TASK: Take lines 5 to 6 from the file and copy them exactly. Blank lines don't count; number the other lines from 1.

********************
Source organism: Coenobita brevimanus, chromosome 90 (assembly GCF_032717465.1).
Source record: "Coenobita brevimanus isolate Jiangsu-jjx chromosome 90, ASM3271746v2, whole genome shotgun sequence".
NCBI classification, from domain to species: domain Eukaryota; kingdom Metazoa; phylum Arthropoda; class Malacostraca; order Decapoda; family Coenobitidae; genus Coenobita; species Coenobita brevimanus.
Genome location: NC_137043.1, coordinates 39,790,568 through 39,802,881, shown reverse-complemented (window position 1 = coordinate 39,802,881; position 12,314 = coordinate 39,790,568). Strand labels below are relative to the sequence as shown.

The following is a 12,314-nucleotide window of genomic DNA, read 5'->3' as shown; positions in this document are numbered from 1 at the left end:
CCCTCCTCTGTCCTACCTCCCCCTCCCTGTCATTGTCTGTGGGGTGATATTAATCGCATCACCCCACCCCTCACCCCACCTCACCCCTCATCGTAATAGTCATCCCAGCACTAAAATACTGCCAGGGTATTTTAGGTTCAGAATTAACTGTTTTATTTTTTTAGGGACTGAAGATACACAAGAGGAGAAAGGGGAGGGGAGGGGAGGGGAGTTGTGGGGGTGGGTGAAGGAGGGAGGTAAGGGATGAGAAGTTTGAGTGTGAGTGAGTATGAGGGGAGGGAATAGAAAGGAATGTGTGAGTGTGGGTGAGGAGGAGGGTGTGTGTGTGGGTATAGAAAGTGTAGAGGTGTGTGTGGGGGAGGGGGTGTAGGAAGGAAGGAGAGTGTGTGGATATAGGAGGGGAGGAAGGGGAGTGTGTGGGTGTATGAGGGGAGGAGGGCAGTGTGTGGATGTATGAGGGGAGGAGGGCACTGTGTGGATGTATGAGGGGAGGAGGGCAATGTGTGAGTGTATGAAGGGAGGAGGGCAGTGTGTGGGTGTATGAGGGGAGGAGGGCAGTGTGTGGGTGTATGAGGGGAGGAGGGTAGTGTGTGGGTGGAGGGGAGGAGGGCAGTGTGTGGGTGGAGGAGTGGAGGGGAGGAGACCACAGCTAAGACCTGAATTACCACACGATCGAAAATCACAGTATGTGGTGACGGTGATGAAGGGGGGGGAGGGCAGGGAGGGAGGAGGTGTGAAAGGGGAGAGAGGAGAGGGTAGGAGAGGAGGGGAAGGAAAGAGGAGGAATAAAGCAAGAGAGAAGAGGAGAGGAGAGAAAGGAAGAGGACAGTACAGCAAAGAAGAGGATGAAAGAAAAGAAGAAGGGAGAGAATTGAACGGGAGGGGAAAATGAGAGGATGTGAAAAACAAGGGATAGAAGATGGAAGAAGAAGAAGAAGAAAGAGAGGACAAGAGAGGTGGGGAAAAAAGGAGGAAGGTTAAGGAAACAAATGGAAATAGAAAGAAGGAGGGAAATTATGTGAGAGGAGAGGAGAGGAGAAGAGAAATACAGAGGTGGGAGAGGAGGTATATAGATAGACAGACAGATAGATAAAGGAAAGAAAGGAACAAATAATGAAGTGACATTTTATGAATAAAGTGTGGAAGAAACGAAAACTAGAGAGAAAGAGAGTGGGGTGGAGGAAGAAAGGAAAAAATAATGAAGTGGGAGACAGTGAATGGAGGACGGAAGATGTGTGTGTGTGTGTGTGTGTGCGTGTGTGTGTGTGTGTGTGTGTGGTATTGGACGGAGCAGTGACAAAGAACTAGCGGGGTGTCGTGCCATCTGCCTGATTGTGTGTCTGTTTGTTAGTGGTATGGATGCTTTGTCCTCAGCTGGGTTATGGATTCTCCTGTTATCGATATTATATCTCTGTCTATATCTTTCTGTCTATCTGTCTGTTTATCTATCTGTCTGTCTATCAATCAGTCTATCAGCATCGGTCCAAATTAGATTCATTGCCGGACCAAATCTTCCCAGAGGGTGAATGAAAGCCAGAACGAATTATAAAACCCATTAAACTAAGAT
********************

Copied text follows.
The following is a 12,314-nucleotide window of genomic DNA, read 5'->3' as shown; positions in this document are numbered from 1 at the left end:
CCCTCCTCTGTCCTACCTCCCCCTCCCTGTCATTGTCTGTGGGGTGATATTAATCGCATCACCCCACCCCTCACCCCACCTCACCCCTCATCGTAATAGTCATCCCAGCACTAAAATACTGCCAGGGTATTTTAGGTTCAGAATTAACTGTTTTATTTTTTTAGGGACTGAAGATACACAAGAGGAGAAAGGGGAGGGGAGGGGAGGGGAGTTGTGGGGGTGGGTGAAGGAGGGAGGTAAGGGATGAGAAGTTTGAGTGTGAGTGAGTATGAGGGGAGGGAATAGAAAGGAATGTGTGAGTGTGGGTGAGGAGGAGGGTGTGTGTGTGGGTATAGAAAGTGTAGAGGTGTGTGTGGGGGAGGGGGTGTAGGAAGGAAGGAGAGTGTGTGGATATAGGAGGGGAGGAAGGGGAGTGTGTGGGTGTATGAGGGGAGGAGGGCAGTGTGTGGATGTATGAGGGGAGGAGGGCACTGTGTGGATGTATGAGGGGAGGAGGGCAATGTGTGAGTGTATGAAGGGAGGAGGGCAGTGTGTGGGTGTATGAGGGGAGGAGGGCAGTGTGTGGGTGTATGAGGGGAGGAGGGTAGTGTGTGGGTGGAGGGGAGGAGGGCAGTGTGTGGGTGGAGGAGTGGAGGGGAGGAGACCACAGCTAAGACCTGAATTACCACACGATCGAAAATCACAGTATGTGGTGACGGTGATGAAGGGGGGGGAGGGCAGGGAGGGAGGAGGTGTGAAAGGGGAGAGAGGAGAGGGTAGGAGAGGAGGGGAAGGAAAGAGGAGGAATAAAGCAAGAGAGAAGAGGAGAGGAGAGAAAGGAAGAGGACAGTACAGCAAAGAAGAGGATGAAAGAAAAGAAGAAGGGAGAGAATTGAACGGGAGGGGAAAATGAGAGGATGTGAAAAACAAGGGATAGAAGATGGAAGAAGAAGAAGAAGAAAGAGAGGACAAGAGAGGTGGGGAAAAAAGGAGGAAGGTTAAGGAAACAAATGGAAATAGAAAGAAGGAGGGAAATTATGTGAGAGGAGAGGAGAGGAGAAGAGAAATACAGAGGTGGGAGAGGAGGTATATAGATAGACAGACAGATAGATAAAGGAAAGAAAGGAACAAATAATGAAGTGACATTTTATGAATAAAGTGTGGAAGAAACGAAAACTAGAGAGAAAGAGAGTGGGGTGGAGGAAGAAAGGAAAAAATAATGAAGTGGGAGACAGTGAATGGAGGACGGAAGATGTGTGTGTGTGTGTGTGTGTGCGTGTGTGTGTGTGTGTGTGTGTGGTATTGGACGGAGCAGTGACAAAGAACTAGCGGGGTGTCGTGCCATCTGCCTGATTGTGTGTCTGTTTGTTAGTGGTATGGATGCTTTGTCCTCAGCTGGGTTATGGATTCTCCTGTTATCGATATTATATCTCTGTCTATATCTTTCTGTCTATCTGTCTGTTTATCTATCTGTCTGTCTATCAATCAGTCTATCAGCATCGGTCCAAATTAGATTCATTGCCGGACCAAATCTTCCCAGAGGGTGAATGAAAGCCAGAACGAATTATAAAACCCATTAAACTAAGAT